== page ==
More things can connect to the internet than ever. It seems like anything and everything that can fit a display and a Wi-Fi module is doing just that to offer enhanced features and continuous updates. Security vulnerabilities make these devices easily hackable, though. Rexroth, a Bosch subsidiary, is dealing with this problem right now with its torque wrenches, which it’s priming to update with a software patch after researchers found that hackers could take control of the tools.
Nozomi Networks discovered numerous vulnerabilities with the Bosch Rexroth NXA015S-36V-B nutrunner, a tool popular with automaker assembly lines and certified to perform safety-critical tasks, and other Nexo torque wrenches. According to Nozomi’s research, malicious actors could perform a host of nefarious actions on the pneumatic torque wrenches that could disable the device, display incorrect torque information, install ransomware, and more.
In the lab, researchers could turn off the wrench’s trigger, lock the device, and display a unique message. Hackers could have used the exploits to hold the device at ransom until the victim pays. Bad actors have targeted hospitals, government agencies, and other businesses with ransomware attacks by shutting down critical systems and demanding money.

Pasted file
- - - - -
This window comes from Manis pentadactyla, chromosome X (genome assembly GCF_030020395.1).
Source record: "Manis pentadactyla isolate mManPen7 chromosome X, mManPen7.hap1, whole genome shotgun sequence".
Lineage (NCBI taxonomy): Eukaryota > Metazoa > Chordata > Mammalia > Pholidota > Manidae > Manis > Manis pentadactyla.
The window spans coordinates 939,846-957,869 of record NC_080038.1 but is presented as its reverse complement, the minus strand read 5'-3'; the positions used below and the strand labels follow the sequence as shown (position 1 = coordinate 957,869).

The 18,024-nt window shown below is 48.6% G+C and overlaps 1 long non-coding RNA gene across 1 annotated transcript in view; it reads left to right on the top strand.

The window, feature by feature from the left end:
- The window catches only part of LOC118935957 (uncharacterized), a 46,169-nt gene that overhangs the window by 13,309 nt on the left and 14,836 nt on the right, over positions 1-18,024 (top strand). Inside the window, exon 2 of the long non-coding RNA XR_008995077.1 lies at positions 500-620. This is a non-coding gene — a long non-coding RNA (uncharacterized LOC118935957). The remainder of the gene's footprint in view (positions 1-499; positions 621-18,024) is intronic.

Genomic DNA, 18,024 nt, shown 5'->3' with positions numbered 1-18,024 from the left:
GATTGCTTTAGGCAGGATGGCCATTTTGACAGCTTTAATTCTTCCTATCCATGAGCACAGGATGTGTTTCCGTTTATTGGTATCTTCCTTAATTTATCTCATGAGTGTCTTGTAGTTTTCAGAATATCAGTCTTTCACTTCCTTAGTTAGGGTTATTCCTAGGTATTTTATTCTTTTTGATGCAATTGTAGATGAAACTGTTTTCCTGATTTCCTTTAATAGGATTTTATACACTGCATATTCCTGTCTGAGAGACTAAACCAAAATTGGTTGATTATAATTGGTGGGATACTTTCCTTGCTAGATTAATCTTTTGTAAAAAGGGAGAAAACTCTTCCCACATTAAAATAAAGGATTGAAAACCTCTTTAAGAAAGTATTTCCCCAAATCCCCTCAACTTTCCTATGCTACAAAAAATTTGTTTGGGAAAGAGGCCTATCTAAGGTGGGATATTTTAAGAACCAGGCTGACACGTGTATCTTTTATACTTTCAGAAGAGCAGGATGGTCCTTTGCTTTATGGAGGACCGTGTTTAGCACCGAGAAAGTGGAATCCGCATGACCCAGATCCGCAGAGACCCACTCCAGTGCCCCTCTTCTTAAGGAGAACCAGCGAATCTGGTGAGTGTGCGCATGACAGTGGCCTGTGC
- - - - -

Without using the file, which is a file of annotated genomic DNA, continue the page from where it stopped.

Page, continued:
Nozomi was also able to manipulate the device to display incorrect torque figures. Researchers discovered they could decrease and increase the target torque value while displaying the correct number to the operator, who would have been unaware of the issue. You can imagine the chaos such a hack like this could cause with hundreds or thousands of vehicles made out of spec unbeknownst to the automaker.
Researchers found that some vulnerabilities required authorized access to perform, but others were zero-click attacks. Hackers could also upload, download, delete, and read files, inject arbitrary code, perform Denial-of-Service attacks, upload malicious code to the SD card and access sensitive data.